Today I’m talking about two different kinds of Process. On the surface they’re very different, but both kinds exist to support you and protect you. They’re also similar because some people regard them as threats or compromises.
Last night I had the pleasure of hearing Jon Stahl‘s introductory presentation on “Agile Explained” at a joint meeting of Cleveland IEEE and the Firmware Engineers of Northeast Ohio. The lighting was not so good for picture-taking on the LeanDog boat, so sadly there are no photos to share.
It was a nice crowd, although I’ve got to say one of the least diverse I’ve ever seen even at a technical event. Being mostly hardware and firmware engineers, they were skeptical about the idea of continuous deployment to production for obvious reasons; the guy sitting across from me used to design circuits for pacemakers! But they asked excellent questions, and in true Agile style Jon gave them The Simplest Answers That Could Possibly Work.
Jason Cohen guest-posted in December 2009 on the great blog On Startups, disputing the startup cliche that it’s always good to release your product early. He makes a good case to the contrary, although like some commenters I don’t think the iPod is a fantastic counterexample. (I mean come on. It’s Apple. They can get away with wild new design ideas, it’s what they do.)
Selling the product before release can also have the advantage of financing the development while at the same time focusing on the customers who are willing to put their money where their mouth is. It gets rid of the biggest problem of eliciting feedback, getting feedback from people who will never buy your product anyway (or may never buy at a price you can make money at).
Which, it should not surprise you to know, reminds me of a story.
I’m a big believer in the 80-20 Rule. If you haven’t heard of this, it’s the idea that almost everything you do yields 80% of the benefit with the first 20% of effort. Similarly, you’ll find that 80% of your sales come from a 20% subset of your offerings. Stuff like that.
Sure, it’s a back-of-envelope rule of thumb sort of deal, but still a useful planning concept. (I love heuristics.)
On Monday, I blogged to the effect that non-software startup companies be satisfied with commercial off-the-shelf software that satisfies 80% of the functionality they require… because that’s so much cheaper than embarking on a new project when you are already hard up for cash.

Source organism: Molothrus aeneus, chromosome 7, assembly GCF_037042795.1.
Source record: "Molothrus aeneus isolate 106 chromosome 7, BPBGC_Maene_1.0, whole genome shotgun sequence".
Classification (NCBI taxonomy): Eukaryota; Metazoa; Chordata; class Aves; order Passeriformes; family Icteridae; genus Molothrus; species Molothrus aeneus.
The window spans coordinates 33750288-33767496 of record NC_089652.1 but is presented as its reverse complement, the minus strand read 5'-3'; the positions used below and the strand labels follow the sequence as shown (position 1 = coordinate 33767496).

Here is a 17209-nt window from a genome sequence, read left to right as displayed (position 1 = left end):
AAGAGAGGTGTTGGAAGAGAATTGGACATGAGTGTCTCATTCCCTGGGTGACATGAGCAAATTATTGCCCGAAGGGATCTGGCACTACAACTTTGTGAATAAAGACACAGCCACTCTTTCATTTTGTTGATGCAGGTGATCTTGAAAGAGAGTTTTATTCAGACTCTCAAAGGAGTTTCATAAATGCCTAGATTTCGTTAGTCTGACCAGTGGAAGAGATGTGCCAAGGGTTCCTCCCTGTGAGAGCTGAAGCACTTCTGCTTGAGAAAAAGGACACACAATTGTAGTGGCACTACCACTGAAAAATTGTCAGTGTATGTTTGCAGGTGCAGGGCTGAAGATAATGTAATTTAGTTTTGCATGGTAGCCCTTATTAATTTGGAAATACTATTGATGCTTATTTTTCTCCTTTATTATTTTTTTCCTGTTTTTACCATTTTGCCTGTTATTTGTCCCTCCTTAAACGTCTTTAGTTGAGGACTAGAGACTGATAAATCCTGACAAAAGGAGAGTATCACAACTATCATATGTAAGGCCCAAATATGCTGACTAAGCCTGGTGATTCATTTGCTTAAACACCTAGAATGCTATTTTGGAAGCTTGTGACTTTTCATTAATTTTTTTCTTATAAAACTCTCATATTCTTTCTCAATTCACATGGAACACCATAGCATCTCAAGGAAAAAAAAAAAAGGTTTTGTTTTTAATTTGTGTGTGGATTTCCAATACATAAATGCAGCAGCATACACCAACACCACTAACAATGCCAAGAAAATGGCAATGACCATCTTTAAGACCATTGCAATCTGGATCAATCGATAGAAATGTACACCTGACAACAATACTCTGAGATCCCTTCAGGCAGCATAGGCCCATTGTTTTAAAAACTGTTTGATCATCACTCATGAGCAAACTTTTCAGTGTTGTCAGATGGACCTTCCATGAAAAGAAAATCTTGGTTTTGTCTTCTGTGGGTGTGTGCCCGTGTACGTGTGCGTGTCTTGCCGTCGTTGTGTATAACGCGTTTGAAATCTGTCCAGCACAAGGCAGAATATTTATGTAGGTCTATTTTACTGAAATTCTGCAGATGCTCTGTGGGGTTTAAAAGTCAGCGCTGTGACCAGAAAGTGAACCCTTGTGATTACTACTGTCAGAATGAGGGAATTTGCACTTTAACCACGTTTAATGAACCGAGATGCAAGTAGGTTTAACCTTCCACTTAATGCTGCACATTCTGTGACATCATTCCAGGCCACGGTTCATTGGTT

Over the past few years, I’ve studied what it means to market and sell professional services like mine. Honestly, I’m in a weird place with that, because I’m a huge geek (and still speak FORTRAN fluently) but a lot of what I do is what is sometimes, probably condescendingly, called the “soft skills” realm.
That makes it hard to answer that inevitable question, “So, what do you do?”
I used to reply with variations that started, “I’m a software developer” or “I’m a Unix guy.” But that doesn’t quite tickle the people who really need me.
In my experience, most software-dependent startups fail because they never actually finish the software. It’s really that simple.
I’m trying to figure out how I feel about Jeff Atwood’s recent proclamation: “Version 1 Sucks, But Ship It Anyway.” As a connoisseur of Software Projects That Suck, I get Atwood’s point: you don’t really know what’s wrong with Version 1.0 until some real customers get to play with it and let you know what they think. I’ve often spent days or weeks perfecting a feature that nobody cared about! Why not save that time by getting feedback first?
This is a response to Peter Kretzman’s coherent and insightful blog post, “No silver bullets. Really!” You should go read that first. I’ll wait.
Peter’s post, in turn, is a response to the classic paper, “No Silver Bullet: Essence and Accidents of Software Engineering” by Fred Brooks, in which Brooks says that complexity in software development is essential, not accidental. You should read that too.
Now here’s what I think.
I am trying, with only partial success, to apply what I’ve learned in Working Effectively With Legacy Code by Michael C. Feathers.
Feathers is a huge advocate of test-driven development. He puts it out there on page xvi: “Code without tests is bad code.” He defines “legacy code” as, strictly speaking, any code that isn’t already under unit tests. At first it struck me as a funny definition, because obviously lots of code is written today–even by me–without unit tests, and how can it be right to refer to software nobody’s even thought of yet as “legacy”? But for purposes of the book it works.
It happens a lot, especially when working on legacy code, that you can’t figure out a “business logic” algorithm that isn’t already well documented. Sure, it’s in the code, but so are a million other things, and you can’t eyeball the part that does all the calculation. The client is asking for a change or a fix and you’re not sure where to start.
That’s when I think you can do three things at once: improve the overall structure, impose some unit testing, and solve the problem you were asked to. Refactoring does all of these. Continue reading →